2. Center-out approach. As Abby Whiteside once said, The center controls the periphery. In other words, coordinated movement flows from the center (the trunk) outwards to the fingers. The arms lead and support the fingers. To quote Seymour Fink (Google him) from his article "Biomechanics of Healthy Pianistic Movement":

"It is an all-too-common mistake to isolate and exaggerate finger movement, to lift them unnecessarily high, or to stretch them laterally. When overactive fingers lead, they often confront reluctant arms encased in frozen shoulders. The result is strain, inferior alignments, and weakened playing. In a well-coordinated technique, fingers take their place as the last link in the chain, moving only after the upper arms are pre-positioned and primed to support them."

3. Dissociation of parts. One must have sufficient control of the playing mechanism to move only the part that is needed to perform the action required, while the others remain relaxed. The key word is Independence. This is particularly the case with the fingers. For a long time my problem was a "sympathetic thumb" that tensed and moved out and up when the other fingers played.

4. Free flow of weight through the wrists, hands and fingers into the keys according to the degree needed. This sensation implies a proper level of awareness of and mastery (or at least control) over levels of tension in the playing apparatus.

5. Natural practice. which, according to Déchaussée, "does not alter the mobility or liberty of the joints and must avoid forcing the muscles into performing an action.

6. Proper skeletal alignment. This not only refers to posture (i.e. balanced shoulders and spine, the weight of which falls down into the seat) but of the finger bones in relation to the keys. According to Fink (from the same article as above), "One should take maximal mechanical advantage of the skeletal structures so that the tensile strength of bones, rather than energy-consuming muscle power, carries the brunt of the load."

As a post script, I would like to specify that I'm writing this not as an authority, but as a (perpetual) learner which I address to fellow learners. The list I've given contains what I see to be the underlying principles of a healthy and efficient technique without going into specific difficulties. There are pobably others that I've left out. Please feel free to leave comments with your own additions and ideas.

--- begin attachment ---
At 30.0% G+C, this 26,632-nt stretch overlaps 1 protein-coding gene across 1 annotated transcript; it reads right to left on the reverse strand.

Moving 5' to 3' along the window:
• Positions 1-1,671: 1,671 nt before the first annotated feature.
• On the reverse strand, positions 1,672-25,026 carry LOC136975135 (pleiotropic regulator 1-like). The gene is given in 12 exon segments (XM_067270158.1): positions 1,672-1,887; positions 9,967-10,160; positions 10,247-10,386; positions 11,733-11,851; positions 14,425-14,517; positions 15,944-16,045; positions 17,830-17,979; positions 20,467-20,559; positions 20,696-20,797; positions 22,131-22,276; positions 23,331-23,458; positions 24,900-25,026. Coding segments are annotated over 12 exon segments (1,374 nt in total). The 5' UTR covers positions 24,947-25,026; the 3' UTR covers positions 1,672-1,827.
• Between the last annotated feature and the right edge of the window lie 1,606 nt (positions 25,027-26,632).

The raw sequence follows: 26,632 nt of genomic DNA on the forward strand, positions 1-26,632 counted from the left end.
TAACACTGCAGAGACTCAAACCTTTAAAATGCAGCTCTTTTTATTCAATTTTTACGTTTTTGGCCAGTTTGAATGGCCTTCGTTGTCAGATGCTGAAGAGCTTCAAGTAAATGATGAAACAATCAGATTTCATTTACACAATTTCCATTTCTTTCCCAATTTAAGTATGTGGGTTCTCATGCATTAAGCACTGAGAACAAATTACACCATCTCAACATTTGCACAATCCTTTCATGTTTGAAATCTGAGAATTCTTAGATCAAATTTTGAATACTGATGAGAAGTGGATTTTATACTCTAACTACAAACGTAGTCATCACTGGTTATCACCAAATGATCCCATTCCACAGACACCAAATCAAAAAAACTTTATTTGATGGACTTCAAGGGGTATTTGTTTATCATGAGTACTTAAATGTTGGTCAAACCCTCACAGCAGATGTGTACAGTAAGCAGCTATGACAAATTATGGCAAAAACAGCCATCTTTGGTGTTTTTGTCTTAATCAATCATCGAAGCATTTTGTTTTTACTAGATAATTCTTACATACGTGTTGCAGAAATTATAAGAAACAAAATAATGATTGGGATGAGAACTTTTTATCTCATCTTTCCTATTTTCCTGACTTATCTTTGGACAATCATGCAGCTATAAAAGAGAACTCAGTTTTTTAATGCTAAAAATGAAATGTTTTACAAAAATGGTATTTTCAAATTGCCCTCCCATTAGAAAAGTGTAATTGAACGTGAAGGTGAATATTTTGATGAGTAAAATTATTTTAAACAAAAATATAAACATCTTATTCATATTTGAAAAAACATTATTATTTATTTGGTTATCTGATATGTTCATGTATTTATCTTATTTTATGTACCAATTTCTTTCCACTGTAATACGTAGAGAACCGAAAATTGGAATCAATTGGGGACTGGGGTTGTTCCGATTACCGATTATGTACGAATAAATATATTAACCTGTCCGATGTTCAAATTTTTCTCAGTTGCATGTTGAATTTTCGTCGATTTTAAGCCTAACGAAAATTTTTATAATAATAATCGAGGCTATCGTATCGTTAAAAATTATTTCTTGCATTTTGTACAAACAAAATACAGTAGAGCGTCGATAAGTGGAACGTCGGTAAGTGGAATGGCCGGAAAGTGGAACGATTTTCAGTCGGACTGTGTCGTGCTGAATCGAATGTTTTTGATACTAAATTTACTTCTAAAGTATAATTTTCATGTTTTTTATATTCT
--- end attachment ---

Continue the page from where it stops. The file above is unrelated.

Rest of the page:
Look out for the next post, Principles of mental piano technique.


  1. Well, not that this is necessarily what you are looking for, and though you prefaced it by projecting probable disagreement, I am quick to disagree with

    "I believe in fact (and there may be a lot of people who disagree with me) that a thing is fully understood only if it can be expressed in words."

    I understand how to ride a bike, but I'm sure that no one will be able to explain "fully" how the process works such that the explanation can be practially instructive, the literal stress on the adverb practically.

    Next you ask, "How much of technique is a physical phenomenon, and how much mental?" and in the following paragraph answer that no, you do not believe so. Here, I think I take issue with the criteria. What do you mean when you say physical? To my understanding, composing a song on the piano, while of course requiring of one's hands and one's body to be present, etc, isn't really "physical." To my mind, composing a piece of music on a piano is purely mental.

    What I mean, the intention. When you bang your hand on someone's door for them to open up, no one would open the door and say, "quit playing music on my door!" And, no one would think of the action of knocking on a door as auditory though it does produce such vibrations. Instead, I think the action would generally be looked at mechanically, or functionally, or physically, with the auditory or "mental aspect required" being but secondary or, maybe better, miniscule portions of the action.

    Like this, playing the piano is basically 100% mental, and the physical aspect of it that which we have no choice but to include. Again, just like the vibrations produced by knocking on a door. Those vibrations are produced no matter what.

    While it is of course correct then to look at such a composition physically, I still don't see what is meant by it.